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Number of displaced Humboldt County residents continues to mount after New Year's aftershock

A stone fireplace has been ripped off the side of a home and toppled down, propped up against a car.
Godofredo A. Vásquez
A home damaged by an earthquake can be seen in Rio Dell, Calif., Tuesday, Dec. 20, 2022. A strong earthquake shook a rural stretch of Northern California early Tuesday, jolting residents awake, cutting off power to thousands of people, and damaging some buildings and a roadway, officials said.

A 6.4 magnitude quake in late December and a New Year's Day aftershock have left approximately 170 people displaced from their homes.

The original 6.4 magnitude earthquake hit mainly private homes and wealthier parts of the community, according to Rio Dell City Manager Kyle Knopp. But many low-income residents saw their homes destroyed during the second 5.4 magnitude earthquake that was centered in the small Humboldt County town. Those losses include over half of a 49-unit low-income apartment complex.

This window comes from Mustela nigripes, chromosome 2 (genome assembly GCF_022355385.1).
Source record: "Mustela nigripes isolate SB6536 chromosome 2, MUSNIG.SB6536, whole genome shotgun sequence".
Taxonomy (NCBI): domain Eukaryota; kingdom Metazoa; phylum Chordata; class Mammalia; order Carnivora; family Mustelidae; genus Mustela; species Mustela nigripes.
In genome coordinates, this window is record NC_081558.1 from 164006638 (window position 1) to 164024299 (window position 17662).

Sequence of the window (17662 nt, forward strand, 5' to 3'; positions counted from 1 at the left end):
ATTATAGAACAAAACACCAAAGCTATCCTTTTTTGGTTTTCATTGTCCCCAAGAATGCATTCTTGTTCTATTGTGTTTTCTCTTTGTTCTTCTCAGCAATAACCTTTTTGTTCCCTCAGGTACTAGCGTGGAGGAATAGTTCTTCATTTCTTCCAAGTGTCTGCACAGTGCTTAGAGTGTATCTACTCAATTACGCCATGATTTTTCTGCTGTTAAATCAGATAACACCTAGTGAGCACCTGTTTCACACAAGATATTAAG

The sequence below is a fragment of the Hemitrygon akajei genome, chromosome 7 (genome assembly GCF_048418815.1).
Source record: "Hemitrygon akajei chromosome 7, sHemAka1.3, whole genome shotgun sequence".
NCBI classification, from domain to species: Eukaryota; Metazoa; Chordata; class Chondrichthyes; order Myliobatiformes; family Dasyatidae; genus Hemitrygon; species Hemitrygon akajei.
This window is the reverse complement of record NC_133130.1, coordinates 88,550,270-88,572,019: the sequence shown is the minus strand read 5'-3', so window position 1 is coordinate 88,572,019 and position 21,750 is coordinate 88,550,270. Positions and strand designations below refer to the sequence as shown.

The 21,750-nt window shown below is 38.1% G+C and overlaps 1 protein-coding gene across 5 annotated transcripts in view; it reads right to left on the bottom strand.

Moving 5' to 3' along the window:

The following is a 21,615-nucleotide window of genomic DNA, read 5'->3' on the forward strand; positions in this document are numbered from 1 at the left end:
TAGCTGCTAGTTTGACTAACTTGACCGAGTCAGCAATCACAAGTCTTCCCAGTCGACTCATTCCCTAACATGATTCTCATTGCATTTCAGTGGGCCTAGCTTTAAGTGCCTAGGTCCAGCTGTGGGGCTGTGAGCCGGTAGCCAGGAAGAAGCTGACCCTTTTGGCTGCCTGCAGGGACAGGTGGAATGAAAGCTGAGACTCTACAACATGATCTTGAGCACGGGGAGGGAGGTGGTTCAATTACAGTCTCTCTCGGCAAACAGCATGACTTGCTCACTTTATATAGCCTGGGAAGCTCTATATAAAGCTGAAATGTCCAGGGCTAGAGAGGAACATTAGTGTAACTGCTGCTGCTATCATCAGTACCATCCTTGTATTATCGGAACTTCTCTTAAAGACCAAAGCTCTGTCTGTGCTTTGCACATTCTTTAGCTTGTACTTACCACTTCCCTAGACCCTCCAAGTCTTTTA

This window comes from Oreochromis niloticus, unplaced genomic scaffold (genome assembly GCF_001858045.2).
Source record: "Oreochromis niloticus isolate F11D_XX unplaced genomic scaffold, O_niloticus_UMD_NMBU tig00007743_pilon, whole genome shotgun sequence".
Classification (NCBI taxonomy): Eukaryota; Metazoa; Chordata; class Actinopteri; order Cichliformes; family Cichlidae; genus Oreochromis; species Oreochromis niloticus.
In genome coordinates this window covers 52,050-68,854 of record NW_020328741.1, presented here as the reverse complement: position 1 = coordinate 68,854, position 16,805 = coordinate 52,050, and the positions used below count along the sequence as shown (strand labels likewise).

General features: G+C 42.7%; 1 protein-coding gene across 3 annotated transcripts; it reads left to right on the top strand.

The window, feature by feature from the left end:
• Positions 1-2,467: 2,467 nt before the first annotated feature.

“In this event, it has definitely hit a poorer section of the community," he said. "One where people have fewer options.”

Knopp said an additional 41 homes have been condemned. He estimates at least 170 people are displaced between the two earthquakes. The Red Cross continues to provide an emergency shelter for residents without other housing options. The shelter is located at Monument Middle School, 95 Center St. in Rio Dell.

According to the Humboldt County Office of Emergency Services, over 70 structures have been deemed unsafe in total across the county.

Knopp said despite two major earthquakes, the region still hasn't met the damage threshold for federal assistance from FEMA.

“These formulas really are not conducive towards helping poorer, rural areas in the state of California or in Oregon that are directly impacted by these types of events," he said.

Knopp and other local leaders are meeting with state emergency officials this week to discuss housing options.

State officials are coming to the county to refine the damage assessments and determine financial losses. Knopp said as damage assessments continue, they may be able to qualify for federal assistance.

Residents are encouraged toreport earthquake damages to the county. Additional resources for recovery are available on the Humboldt County OES website.

Roman Battaglia is a regional reporter for Jefferson Public Radio. After graduating from Oregon State University, Roman came to JPR as part of the Charles Snowden Program for Excellence in Journalism in 2019. He then joined Delaware Public Media as a Report For America fellow before returning to the JPR newsroom.